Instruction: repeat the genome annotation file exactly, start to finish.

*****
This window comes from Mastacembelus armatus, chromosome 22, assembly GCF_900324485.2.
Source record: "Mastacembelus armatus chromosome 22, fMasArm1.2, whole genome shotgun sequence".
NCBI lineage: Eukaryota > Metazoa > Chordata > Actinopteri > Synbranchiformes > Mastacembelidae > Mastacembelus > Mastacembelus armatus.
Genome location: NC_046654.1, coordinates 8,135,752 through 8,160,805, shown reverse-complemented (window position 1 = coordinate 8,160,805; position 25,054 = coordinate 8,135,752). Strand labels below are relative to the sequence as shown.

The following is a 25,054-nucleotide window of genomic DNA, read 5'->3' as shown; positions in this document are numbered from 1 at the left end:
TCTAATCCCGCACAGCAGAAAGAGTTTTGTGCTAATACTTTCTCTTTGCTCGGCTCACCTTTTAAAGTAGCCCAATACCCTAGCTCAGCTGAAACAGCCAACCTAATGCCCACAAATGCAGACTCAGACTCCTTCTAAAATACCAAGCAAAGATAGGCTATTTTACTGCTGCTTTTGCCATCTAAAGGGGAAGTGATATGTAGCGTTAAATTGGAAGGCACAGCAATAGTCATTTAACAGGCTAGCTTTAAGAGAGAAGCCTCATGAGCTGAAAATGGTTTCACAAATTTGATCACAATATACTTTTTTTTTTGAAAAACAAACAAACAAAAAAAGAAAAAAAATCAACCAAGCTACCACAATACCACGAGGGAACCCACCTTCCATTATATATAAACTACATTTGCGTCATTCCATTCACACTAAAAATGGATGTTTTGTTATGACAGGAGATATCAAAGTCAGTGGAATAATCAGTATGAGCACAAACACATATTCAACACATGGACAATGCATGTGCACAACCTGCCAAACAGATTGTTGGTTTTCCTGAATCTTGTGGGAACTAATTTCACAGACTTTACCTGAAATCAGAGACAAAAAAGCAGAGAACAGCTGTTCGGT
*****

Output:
This window comes from Mastacembelus armatus, chromosome 22, assembly GCF_900324485.2.
Source record: "Mastacembelus armatus chromosome 22, fMasArm1.2, whole genome shotgun sequence".
NCBI lineage: Eukaryota > Metazoa > Chordata > Actinopteri > Synbranchiformes > Mastacembelidae > Mastacembelus > Mastacembelus armatus.
Genome location: NC_046654.1, coordinates 8,135,752 through 8,160,805, shown reverse-complemented (window position 1 = coordinate 8,160,805; position 25,054 = coordinate 8,135,752). Strand labels below are relative to the sequence as shown.

The following is a 25,054-nucleotide window of genomic DNA, read 5'->3' as shown; positions in this document are numbered from 1 at the left end:
TCTAATCCCGCACAGCAGAAAGAGTTTTGTGCTAATACTTTCTCTTTGCTCGGCTCACCTTTTAAAGTAGCCCAATACCCTAGCTCAGCTGAAACAGCCAACCTAATGCCCACAAATGCAGACTCAGACTCCTTCTAAAATACCAAGCAAAGATAGGCTATTTTACTGCTGCTTTTGCCATCTAAAGGGGAAGTGATATGTAGCGTTAAATTGGAAGGCACAGCAATAGTCATTTAACAGGCTAGCTTTAAGAGAGAAGCCTCATGAGCTGAAAATGGTTTCACAAATTTGATCACAATATACTTTTTTTTTTGAAAAACAAACAAACAAAAAAAGAAAAAAAATCAACCAAGCTACCACAATACCACGAGGGAACCCACCTTCCATTATATATAAACTACATTTGCGTCATTCCATTCACACTAAAAATGGATGTTTTGTTATGACAGGAGATATCAAAGTCAGTGGAATAATCAGTATGAGCACAAACACATATTCAACACATGGACAATGCATGTGCACAACCTGCCAAACAGATTGTTGGTTTTCCTGAATCTTGTGGGAACTAATTTCACAGACTTTACCTGAAATCAGAGACAAAAAAGCAGAGAACAGCTGTTCGGT